By Elizabeth DiNovella on September 25, 2012

Wisconsin Governor Scott Walker woke up this morning still reeling from last night's Green Bay Packers loss to the Seattle Seahawks. He tweeted: After catching a few hours of sleep, the #Packers game is still just as painful.

For the nearly 47% of Wisconsinites that voted to recall the Gov, the irony of the union-busting governor calling for the end of the labor lockout was rich. Union referees are OK for the NFL, but union teachers are somehow not OK?

One of the biggest ironies is that the people who supported Scott Walker are the ones behind the lockout. His donations from sports figures came not from the athletes, but from current and former owners and team executives. Among them: Robert C. McNair ($10,000), Chairman and CEO of the Houston Texans; Michael J. Bidwell ($25,000), President of the Arizona Cardinals; and Patrick G. Ryan ($100,000), who owns -- quelle horreur -- 10% of the Chicago Bears.

Maybe Walker can personally call the owners and ask them to stand down. He could suggest that a divide and conquer strategy can have too high a price.

The other irony is that of all the teams to get royally screwed by the owners' heavy-handed labor management technique, it's Green Bay. The Packers don't even have an owner. The team is publicly owned.

Moreover, the team stood shoulder-to-shoulder with the Wisconsin workers last year. The amazing Charles Woodson, cornerback and one the Packers' elected representatives to the players union, released a powerful statement in February 2011. It read, in part:

"I was proud when many of my current and former teammates announced their support for the working families fighting for their rights in Wisconsin. Today I am honored to join with them. Thousands of dedicated Wisconsin public school workers provide vital services for Wisconsin citizens. They are the teachers, nurses, and child care workers who take care of us and our families. These hard working people are under an unprecedented attack to take away their basic wrights to have a voice and collectively bargain at work."

The 47% of Wisconsin hasn't forgotten this. Fans are calling for a protest at Lambeau Field next Sunday, September 30.

The main sticking point between the referees and the NFL owners are retirement benefits. The refs want to continue the traditional pensions, while the owners want to eliminate them and replace it with a 401(k) plan. This was one of the sticking points in the labor standoff between public sector unions and Governor Walker.

As outspoken Democratic state senator Lena Taylor tweeted, it's nice to see Governor Walker come around on unions. Sad it took a Packers loss to do the trick.

If you liked this story by Elizabeth DiNovella, the Culture Editor of The Progressive magazine, check out her story "Dark Money's Dark Role in Wisconsin Races."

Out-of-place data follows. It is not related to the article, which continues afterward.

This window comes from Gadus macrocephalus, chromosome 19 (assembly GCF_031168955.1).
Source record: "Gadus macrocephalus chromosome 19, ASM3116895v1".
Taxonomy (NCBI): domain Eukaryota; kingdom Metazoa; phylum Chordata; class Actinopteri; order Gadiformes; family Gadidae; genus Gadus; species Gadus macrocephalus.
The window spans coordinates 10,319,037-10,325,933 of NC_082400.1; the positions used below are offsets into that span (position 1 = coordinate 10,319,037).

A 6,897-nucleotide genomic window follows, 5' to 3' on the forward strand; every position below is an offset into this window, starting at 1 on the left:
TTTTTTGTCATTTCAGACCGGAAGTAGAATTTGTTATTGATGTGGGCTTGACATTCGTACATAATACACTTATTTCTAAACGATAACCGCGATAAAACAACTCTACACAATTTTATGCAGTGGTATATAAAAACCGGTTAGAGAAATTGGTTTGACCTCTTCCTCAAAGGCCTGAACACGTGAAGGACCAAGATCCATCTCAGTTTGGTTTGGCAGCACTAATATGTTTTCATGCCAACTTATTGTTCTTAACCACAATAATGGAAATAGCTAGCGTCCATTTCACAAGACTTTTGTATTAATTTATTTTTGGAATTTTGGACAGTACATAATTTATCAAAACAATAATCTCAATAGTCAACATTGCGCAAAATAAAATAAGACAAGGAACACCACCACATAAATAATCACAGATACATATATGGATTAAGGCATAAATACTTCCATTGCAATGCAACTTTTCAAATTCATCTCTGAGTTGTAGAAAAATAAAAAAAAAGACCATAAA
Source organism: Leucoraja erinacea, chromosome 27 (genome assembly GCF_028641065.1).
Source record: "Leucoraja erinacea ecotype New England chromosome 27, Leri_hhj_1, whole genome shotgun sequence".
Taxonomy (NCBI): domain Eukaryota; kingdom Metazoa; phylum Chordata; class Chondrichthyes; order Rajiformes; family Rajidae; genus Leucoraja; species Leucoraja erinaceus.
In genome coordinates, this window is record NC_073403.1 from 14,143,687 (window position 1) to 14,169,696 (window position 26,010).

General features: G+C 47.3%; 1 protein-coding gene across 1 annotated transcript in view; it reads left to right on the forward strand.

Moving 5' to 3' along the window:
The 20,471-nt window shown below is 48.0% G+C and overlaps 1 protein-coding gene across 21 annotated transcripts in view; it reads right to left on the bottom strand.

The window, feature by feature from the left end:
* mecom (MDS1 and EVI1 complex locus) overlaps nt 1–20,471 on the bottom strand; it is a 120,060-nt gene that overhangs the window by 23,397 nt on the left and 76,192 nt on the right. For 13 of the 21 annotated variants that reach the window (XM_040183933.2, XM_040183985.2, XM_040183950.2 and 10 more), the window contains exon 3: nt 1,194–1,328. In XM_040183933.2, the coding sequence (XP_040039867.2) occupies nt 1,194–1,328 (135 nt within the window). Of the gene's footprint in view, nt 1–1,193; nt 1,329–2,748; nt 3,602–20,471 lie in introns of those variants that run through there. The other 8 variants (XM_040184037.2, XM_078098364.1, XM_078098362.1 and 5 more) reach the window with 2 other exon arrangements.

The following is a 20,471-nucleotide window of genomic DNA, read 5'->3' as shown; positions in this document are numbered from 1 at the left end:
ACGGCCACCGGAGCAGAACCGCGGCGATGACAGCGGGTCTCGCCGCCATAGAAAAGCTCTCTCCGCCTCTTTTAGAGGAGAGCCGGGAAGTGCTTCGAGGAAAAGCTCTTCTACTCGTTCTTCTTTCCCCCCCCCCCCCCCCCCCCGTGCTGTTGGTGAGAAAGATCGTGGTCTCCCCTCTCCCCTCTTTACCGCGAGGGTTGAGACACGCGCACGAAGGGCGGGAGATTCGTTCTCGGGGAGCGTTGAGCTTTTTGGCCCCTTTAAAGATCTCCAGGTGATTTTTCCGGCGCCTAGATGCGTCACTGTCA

Follow Elizabeth DiNovella @lizdinovella on Twitter.

Section: 

Topics: 

Add new comment

By submitting this form, you accept the Mollom privacy policy.

More

By Ruth Conniff

Wisconsin workers face a lousy jobs picture this Labor Day, according to...

Here, for Labor Day, are the top ten working class hero movies of all time.

At a swank club in Madison, Walker supporters get an earful.

By Wendell Berry

Manifesto: The Mad Farmer Liberation Front

Love the quick profit, the annual raise,
vacation with pay. Want more 
of everything ready made. Be afraid 
to know your neighbors and to die.
And you will have a window in your head.
Not even your future will be a mystery 
any more. Your mind will be punched in a card 
and shut away in a little drawer.
When they want you to buy something 
they will call you. When they want you
to die for profit they will let you know. 
So, friends, every day do something
that won’t compute. Love the Lord. 
Love the world. Work for nothing. 
Take all that you have and be poor.
Love someone who does not deserve it. 
Denounce the government and embrace 
the flag. Hope to live in that free 
republic for which it stands. 
Give your approval to all you cannot
understand. Praise ignorance, for what man 
has not encountered he has not destroyed.
Ask the questions that have no answers. 
Invest in the millennium. Plant sequoias.
Say that your main crop is the forest
that you did not plant,
that you will not live to harvest.


Say that the leaves are harvested 
when they have rotted into the mold.
Call that profit. Prophesy such returns.
Put your faith in the two inches of humus 
that will build under the trees
every thousand years.
Listen to carrion—put your ear
close, and hear the faint chattering
of the songs that are to come. 
Expect the end of the world. Laugh. 
Laughter is immeasurable. Be joyful
though you have considered all the facts. 
So long as women do not go cheap 
for power, please women more than men.
Ask yourself: Will this satisfy 
a woman satisfied to bear a child?
Will this disturb the sleep 
of a woman near to giving birth? 
Go with your love to the fields.
Lie easy in the shade. Rest your head 
in her lap. Swear allegiance 
to what is nighest your thoughts.
As soon as the generals and the politicos 
can predict the motions of your mind, 
lose it. Leave it as a sign 
to mark the false trail, the way 
you didn’t go. Be like the fox 
who makes more tracks than necessary, 
some in the wrong direction.
Practice resurrection.

Wendell Berry is a poet, farmer, and environmentalist in Kentucky. This poem, first published in 1973, is reprinted by permission of the author and appears in his “New Collected Poems” (Counterpoint).

Public School Shakedown

Progressive Media Project

Newsletter

Get Breaking News and Alerts!